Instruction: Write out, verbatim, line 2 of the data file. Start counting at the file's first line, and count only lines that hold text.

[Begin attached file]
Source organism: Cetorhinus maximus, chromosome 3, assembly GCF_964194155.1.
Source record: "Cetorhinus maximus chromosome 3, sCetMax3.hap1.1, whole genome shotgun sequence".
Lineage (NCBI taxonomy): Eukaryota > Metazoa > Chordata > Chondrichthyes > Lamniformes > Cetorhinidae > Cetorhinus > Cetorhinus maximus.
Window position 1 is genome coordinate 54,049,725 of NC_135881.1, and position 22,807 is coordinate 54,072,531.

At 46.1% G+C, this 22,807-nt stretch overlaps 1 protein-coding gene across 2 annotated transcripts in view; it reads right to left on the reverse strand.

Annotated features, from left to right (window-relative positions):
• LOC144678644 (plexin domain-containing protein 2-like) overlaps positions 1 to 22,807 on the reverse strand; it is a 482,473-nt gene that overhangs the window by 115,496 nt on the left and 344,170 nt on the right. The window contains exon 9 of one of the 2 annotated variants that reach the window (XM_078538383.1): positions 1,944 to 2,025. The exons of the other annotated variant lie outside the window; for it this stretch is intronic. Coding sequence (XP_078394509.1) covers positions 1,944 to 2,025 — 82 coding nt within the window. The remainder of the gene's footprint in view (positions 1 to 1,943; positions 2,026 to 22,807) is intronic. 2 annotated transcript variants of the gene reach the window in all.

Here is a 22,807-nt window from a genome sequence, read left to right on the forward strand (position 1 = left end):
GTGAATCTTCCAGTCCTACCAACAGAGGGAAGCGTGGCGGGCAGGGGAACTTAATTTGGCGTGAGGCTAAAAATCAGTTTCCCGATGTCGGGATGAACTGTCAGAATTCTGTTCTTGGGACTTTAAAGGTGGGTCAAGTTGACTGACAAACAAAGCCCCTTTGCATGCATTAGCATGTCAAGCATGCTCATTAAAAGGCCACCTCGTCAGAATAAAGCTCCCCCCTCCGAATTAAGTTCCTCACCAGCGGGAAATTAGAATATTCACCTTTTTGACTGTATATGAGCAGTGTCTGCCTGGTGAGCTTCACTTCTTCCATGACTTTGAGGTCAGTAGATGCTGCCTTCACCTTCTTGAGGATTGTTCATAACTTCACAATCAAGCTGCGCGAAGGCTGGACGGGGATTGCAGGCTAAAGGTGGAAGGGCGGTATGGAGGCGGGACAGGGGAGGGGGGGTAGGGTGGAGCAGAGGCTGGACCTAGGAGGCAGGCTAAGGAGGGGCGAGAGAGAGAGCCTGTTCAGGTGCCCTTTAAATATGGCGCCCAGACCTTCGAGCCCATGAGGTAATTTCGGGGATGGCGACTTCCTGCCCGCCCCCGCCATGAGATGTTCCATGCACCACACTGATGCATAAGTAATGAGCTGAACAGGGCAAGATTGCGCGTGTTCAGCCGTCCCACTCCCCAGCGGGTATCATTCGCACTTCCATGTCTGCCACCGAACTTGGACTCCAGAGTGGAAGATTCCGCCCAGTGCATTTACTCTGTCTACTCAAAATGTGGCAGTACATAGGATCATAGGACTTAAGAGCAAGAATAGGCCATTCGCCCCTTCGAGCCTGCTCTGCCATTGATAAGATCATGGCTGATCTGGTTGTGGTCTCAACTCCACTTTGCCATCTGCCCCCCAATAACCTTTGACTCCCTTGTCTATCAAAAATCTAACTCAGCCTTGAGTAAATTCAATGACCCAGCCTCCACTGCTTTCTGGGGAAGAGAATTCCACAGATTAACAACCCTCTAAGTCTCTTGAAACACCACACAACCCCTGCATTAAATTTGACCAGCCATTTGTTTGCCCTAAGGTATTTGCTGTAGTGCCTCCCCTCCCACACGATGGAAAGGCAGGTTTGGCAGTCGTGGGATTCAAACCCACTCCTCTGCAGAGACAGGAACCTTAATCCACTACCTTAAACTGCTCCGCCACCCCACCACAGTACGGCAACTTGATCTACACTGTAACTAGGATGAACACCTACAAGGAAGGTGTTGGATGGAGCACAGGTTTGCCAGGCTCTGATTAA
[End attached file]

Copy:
Source record: "Cetorhinus maximus chromosome 3, sCetMax3.hap1.1, whole genome shotgun sequence".